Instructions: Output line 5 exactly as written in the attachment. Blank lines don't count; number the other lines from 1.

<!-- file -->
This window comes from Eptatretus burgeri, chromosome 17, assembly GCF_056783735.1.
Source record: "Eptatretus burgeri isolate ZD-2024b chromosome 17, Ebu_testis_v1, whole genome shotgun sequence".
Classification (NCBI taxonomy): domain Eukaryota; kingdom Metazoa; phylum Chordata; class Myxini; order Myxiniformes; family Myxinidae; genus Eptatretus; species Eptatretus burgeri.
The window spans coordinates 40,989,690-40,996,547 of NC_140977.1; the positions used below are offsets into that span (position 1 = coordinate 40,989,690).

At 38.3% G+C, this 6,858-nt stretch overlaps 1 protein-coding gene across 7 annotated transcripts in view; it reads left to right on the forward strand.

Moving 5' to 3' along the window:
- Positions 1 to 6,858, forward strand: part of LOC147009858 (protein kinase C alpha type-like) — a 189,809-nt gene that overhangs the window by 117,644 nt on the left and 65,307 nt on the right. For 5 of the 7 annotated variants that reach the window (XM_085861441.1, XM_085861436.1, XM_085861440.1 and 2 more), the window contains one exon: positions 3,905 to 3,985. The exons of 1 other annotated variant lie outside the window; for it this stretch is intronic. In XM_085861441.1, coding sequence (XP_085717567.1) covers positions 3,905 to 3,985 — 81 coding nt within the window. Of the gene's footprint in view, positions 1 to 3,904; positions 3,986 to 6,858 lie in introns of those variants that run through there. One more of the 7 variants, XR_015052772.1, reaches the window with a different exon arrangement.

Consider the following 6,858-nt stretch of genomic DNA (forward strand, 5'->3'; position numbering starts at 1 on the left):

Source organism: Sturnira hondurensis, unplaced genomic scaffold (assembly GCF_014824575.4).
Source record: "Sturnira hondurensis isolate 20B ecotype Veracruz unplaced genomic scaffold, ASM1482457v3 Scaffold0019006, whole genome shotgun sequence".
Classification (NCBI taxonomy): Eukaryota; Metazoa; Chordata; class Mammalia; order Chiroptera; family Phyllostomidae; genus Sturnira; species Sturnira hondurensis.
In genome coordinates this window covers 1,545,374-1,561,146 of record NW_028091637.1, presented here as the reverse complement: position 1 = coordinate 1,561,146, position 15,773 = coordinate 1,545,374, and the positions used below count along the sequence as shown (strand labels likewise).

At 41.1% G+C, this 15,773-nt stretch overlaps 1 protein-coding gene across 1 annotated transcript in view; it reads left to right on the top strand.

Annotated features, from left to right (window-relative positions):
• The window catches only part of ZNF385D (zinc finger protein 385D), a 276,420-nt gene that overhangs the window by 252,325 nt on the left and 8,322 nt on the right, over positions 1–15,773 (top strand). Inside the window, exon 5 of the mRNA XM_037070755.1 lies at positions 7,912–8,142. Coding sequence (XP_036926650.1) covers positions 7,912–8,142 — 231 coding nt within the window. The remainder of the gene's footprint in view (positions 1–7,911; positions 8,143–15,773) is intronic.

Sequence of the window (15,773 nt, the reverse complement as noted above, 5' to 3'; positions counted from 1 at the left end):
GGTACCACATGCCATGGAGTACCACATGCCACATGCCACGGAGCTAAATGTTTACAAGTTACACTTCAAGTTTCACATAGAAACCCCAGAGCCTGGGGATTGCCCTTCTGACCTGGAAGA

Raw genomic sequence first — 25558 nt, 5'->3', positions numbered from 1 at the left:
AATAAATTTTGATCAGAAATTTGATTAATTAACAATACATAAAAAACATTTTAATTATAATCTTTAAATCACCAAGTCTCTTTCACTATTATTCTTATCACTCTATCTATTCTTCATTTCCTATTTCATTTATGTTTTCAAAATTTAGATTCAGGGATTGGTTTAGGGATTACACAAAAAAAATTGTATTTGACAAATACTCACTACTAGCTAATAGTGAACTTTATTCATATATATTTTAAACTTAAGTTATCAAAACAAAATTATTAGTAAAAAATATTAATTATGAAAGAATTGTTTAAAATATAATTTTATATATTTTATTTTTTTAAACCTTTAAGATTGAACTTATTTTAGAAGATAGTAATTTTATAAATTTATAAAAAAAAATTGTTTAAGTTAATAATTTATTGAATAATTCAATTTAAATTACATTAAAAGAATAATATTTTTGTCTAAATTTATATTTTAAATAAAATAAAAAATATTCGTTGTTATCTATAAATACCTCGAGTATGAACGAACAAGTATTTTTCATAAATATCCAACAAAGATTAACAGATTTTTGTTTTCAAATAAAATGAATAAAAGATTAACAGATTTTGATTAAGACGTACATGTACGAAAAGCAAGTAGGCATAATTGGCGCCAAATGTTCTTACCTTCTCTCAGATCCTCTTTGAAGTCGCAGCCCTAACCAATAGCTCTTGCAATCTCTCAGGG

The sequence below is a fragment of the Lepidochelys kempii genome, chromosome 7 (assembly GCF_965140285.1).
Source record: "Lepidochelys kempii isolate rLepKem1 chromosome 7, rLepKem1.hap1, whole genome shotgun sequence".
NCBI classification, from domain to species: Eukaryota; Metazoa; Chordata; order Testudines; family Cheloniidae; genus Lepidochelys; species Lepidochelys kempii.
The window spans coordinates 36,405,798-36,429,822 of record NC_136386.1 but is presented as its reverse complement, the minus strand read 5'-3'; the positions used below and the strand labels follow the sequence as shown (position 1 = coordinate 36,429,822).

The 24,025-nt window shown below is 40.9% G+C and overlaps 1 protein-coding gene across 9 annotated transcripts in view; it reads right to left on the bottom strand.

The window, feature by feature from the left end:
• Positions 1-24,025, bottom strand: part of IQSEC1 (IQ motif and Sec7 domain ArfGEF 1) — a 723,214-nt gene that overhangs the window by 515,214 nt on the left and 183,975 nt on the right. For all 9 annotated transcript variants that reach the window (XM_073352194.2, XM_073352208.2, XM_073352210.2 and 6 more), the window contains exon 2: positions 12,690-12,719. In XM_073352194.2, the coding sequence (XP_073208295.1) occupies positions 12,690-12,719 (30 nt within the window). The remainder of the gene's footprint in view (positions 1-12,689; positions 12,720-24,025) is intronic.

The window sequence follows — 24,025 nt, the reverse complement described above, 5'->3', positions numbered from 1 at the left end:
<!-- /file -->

At 38.3% G+C, this 6,858-nt stretch overlaps 1 protein-coding gene across 7 annotated transcripts in view; it reads left to right on the forward strand.